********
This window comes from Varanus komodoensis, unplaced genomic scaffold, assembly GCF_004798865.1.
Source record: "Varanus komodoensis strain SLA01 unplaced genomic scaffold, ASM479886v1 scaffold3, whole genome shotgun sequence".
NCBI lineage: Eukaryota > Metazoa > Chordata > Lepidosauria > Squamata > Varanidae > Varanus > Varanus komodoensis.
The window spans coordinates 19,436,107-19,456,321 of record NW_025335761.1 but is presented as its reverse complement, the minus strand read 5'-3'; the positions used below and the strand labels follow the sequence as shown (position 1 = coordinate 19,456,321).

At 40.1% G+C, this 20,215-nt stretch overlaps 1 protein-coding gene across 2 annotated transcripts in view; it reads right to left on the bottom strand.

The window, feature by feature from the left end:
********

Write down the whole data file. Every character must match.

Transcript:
This window comes from Varanus komodoensis, unplaced genomic scaffold, assembly GCF_004798865.1.
Source record: "Varanus komodoensis strain SLA01 unplaced genomic scaffold, ASM479886v1 scaffold3, whole genome shotgun sequence".
NCBI lineage: Eukaryota > Metazoa > Chordata > Lepidosauria > Squamata > Varanidae > Varanus > Varanus komodoensis.
The window spans coordinates 19,436,107-19,456,321 of record NW_025335761.1 but is presented as its reverse complement, the minus strand read 5'-3'; the positions used below and the strand labels follow the sequence as shown (position 1 = coordinate 19,456,321).

At 40.1% G+C, this 20,215-nt stretch overlaps 1 protein-coding gene across 2 annotated transcripts in view; it reads right to left on the bottom strand.

The window, feature by feature from the left end: